Block on Trump's Asylum Ban Upheld by Supreme Court
Google's not off the hook. What a California district court did to get it out of court was undone last week by the United States Court of Appeals for the Federal Circuit.
The Google product up for debate is Street View. Vederi, LLC sued Google alleging that Google's Street View violates four of Vederi's patents: U.S. Patent Nos. 7,239,760; 7,577,316; 7,805,025; 7,813,596. The four patents together are for a "system and method for creating, storing, and utilizing composite images of a geographic location." That is, they define a method of "generating a composite image that provides a field of view that is wider than that provided by a single image." They all share common specification, and claim priority.
The District Court Analysis
The district court granted Google's motion for summary judgment finding Google's interpretation of the claim construction persuasive. The main debate surrounded the interpretation of the term "substantially elevations" which is used in the claims. An elevation, in the architectural sense, is a "projection of a building surface on to a vertical plane." According to Google, it did not infringe the patents because the claim only accounted for "vertical flat views," and Google's Street View images are curved or spherical. The district court agreed.
The Federal Circuit Analysis
The Federal Circuit, unlike the district court, did not agree with Google's interpretation because first, the district court's reading discredited the term "substantially" in the claim and rendered it meaningless. Second, the court looked at the specification of the patents and noted that they made provision for the use of a fish-eye lens, which always produces a curved, or spherical image. The Federal Circuit concluded, "the district court's confining claim construction does not account for important parts of the intrinsic record," and vacated the district court's decision, and remanded for further proceedings.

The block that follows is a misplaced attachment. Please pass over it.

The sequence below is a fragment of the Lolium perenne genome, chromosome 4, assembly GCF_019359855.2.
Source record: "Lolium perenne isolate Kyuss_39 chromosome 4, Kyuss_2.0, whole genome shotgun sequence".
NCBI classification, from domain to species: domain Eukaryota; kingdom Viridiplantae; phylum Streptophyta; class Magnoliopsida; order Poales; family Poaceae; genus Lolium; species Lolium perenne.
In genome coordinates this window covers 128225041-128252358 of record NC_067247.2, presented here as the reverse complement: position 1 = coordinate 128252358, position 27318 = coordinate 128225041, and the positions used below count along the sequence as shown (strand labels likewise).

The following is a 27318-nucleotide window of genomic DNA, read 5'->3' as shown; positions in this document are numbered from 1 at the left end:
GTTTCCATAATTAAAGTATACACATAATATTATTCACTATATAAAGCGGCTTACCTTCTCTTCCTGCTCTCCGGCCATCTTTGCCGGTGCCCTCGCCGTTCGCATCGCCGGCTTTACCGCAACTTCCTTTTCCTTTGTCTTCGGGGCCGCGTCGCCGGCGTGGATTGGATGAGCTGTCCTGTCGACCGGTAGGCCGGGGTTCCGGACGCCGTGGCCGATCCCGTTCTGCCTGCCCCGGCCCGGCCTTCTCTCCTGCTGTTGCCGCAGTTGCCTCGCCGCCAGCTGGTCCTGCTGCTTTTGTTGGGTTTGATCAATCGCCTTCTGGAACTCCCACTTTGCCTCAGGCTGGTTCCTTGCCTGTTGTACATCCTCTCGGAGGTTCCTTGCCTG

This case is far from over as far as Google is concerned, and thus far, Google has not commented, according to Bloomberg. It is now headed back to the District Court for the Northern District of California, where the court will have to proceed in accordance with the Federal Circuit's findings.
For more on how the case proceeds at the district court level, visit FindLaw's Ninth Circuit Blog.